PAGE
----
SEOUL, South Korea -- South Korea on Monday began testing tens of thousands of employees of hospitals and nursing homes to prevent COVID-19 outbreaks at live-in facilities.
Fifteen of the 76 latest cases reported by the Korea Disease Control and Prevention Agency were from the southern port city of Busan, where more than 70 infections have been linked to a hospital for the elderly.
Health workers have been scrambling to track infections in the Seoul metropolitan area, home to about half of the country’s 51 million people, as the virus spreads in a variety of places, including hospitals, churches, schools and workplaces.
From Monday, they will start a process to test 130,000 workers at hospitals, nursing homes and senior centers in the greater capital area. Officials will also test 30,000 patients who have visited and used these facilities, but will leave out hospitalized patients, who already receive tests when they are admitted.
Officials plan to complete the tests within October and could possibly expand the screening to other regions if needed.
South Korea has confirmed 25,275 cases of coronavirus infection, including 444 deaths from COVID-19.
In other developments around the Asia-Pacific region:
— India has reported 579 fatalities from COVID-19 in the past 24 hours, the lowest increase in three months, driving its death toll to 114,610. The Health Ministry on Monday also reported 55,722 more people infected, raising India’s total to more than 7.5 million. A government-appointed committee of scientists said Sunday the disease was likely to “run its course” by February if people used masks and adhered to distancing measures. The number of new infections confirmed each day has declined for a month. The committee said even if active cases increased during the upcoming festive season and cold weather, they were unlikely to surpass India’s record daily high of 97,894 cases.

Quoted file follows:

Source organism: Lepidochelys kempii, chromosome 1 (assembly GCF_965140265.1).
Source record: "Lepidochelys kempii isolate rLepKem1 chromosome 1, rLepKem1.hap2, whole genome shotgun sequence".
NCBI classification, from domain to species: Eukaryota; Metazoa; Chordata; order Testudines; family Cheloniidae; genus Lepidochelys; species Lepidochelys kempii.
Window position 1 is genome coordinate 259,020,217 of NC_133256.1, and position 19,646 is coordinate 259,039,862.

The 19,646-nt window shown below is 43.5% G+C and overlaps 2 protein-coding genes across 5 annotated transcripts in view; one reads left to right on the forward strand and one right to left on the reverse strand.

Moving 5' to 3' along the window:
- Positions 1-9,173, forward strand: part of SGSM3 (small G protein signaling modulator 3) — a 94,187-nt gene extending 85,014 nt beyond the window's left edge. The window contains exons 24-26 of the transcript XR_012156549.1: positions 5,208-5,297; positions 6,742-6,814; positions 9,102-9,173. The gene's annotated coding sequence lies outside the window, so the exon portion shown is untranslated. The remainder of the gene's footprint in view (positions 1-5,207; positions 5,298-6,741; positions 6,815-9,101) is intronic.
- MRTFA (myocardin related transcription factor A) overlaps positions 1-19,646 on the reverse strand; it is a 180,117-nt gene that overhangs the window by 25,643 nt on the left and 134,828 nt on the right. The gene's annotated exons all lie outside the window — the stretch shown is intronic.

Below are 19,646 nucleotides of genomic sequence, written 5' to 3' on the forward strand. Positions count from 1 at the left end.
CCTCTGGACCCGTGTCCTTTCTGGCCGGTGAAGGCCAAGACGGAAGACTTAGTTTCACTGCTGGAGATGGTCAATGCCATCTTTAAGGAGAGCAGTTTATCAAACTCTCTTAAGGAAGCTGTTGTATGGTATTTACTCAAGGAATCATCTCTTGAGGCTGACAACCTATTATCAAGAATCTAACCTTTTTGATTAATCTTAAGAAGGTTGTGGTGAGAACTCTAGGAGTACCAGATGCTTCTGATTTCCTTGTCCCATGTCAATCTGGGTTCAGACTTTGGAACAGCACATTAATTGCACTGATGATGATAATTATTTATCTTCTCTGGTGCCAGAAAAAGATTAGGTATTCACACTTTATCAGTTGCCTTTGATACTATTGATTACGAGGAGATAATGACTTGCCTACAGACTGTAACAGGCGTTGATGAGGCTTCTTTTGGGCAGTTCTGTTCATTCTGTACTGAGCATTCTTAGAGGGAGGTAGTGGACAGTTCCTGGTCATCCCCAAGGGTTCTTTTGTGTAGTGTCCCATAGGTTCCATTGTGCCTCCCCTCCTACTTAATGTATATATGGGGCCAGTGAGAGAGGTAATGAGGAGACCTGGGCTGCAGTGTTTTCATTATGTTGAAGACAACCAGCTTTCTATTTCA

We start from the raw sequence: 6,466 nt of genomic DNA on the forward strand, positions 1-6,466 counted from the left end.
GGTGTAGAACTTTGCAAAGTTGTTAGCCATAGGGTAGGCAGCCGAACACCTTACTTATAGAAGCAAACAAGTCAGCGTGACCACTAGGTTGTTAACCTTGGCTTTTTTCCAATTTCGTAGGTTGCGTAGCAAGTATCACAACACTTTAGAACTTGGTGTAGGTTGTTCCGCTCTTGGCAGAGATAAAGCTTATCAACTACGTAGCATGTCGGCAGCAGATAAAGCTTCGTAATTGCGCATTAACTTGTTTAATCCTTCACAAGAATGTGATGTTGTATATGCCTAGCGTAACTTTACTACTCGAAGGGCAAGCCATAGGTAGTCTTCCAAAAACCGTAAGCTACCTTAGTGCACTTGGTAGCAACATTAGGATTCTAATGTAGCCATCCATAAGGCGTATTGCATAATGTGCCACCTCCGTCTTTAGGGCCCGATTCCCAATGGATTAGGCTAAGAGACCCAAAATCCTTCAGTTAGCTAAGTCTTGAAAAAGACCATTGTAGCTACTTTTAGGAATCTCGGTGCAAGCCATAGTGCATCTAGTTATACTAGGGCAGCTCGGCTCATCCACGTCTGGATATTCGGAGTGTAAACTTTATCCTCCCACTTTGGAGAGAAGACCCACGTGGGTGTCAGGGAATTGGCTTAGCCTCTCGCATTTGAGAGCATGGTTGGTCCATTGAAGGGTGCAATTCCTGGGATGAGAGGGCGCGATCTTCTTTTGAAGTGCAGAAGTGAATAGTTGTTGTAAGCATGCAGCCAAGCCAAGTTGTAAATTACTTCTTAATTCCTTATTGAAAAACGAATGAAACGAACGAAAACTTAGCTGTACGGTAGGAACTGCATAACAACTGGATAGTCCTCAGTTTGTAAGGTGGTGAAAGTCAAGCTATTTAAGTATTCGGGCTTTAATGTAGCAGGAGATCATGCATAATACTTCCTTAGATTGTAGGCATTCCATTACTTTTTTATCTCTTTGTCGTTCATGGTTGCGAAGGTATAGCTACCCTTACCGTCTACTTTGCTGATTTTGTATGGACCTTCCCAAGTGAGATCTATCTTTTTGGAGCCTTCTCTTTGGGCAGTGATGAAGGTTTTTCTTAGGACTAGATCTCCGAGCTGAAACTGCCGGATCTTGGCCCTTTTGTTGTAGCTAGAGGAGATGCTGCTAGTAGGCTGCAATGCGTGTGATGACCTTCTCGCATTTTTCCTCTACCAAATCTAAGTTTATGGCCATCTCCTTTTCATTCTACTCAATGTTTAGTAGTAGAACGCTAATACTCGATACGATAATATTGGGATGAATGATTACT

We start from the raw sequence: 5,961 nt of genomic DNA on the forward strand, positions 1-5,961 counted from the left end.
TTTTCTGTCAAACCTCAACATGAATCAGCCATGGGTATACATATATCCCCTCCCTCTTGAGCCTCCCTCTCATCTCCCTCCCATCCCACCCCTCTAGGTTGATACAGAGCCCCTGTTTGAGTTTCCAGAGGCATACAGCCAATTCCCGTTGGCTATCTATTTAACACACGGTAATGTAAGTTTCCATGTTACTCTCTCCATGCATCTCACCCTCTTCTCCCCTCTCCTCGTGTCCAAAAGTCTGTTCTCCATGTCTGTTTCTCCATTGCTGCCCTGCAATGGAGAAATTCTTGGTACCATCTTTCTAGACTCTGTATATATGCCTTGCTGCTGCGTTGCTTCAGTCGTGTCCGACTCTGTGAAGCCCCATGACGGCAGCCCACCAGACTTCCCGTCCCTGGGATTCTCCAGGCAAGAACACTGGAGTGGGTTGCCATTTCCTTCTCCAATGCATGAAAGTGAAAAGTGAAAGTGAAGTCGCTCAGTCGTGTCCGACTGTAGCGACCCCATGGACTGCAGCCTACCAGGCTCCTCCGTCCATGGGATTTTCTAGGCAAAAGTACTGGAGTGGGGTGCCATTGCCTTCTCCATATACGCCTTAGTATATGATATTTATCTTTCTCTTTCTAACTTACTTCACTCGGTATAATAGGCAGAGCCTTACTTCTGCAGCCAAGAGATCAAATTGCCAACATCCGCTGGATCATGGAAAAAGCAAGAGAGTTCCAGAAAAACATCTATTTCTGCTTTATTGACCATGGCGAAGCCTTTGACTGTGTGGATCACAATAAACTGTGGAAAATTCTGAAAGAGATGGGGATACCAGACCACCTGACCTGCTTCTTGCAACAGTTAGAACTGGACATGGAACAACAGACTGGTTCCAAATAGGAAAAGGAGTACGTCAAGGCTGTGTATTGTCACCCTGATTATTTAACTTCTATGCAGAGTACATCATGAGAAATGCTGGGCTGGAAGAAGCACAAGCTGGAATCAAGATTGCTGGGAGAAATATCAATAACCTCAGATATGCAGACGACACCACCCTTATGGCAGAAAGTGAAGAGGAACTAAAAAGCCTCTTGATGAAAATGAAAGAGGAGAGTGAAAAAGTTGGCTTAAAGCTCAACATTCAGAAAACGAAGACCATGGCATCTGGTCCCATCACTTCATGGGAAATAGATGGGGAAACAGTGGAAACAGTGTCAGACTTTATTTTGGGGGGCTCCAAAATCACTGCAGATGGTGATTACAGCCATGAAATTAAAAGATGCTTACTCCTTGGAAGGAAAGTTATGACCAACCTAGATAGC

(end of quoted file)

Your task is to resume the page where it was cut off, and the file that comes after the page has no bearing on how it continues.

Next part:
— China’s economic growth accelerated to 4.9% over a year earlier in the latest quarter as a shaky recovery from the coronavirus pandemic gathered strength. China, where virus outbreaks began in December, became the first major economy to return to growth with a 3.2% expansion in the quarter ending in June. Output contracted 6.8% in the first quarter. The ruling Communist Party began easing anti-disease controls and reopening factories, shops and offices in March after declaring the virus under control but has kept monitoring and some travel controls in place.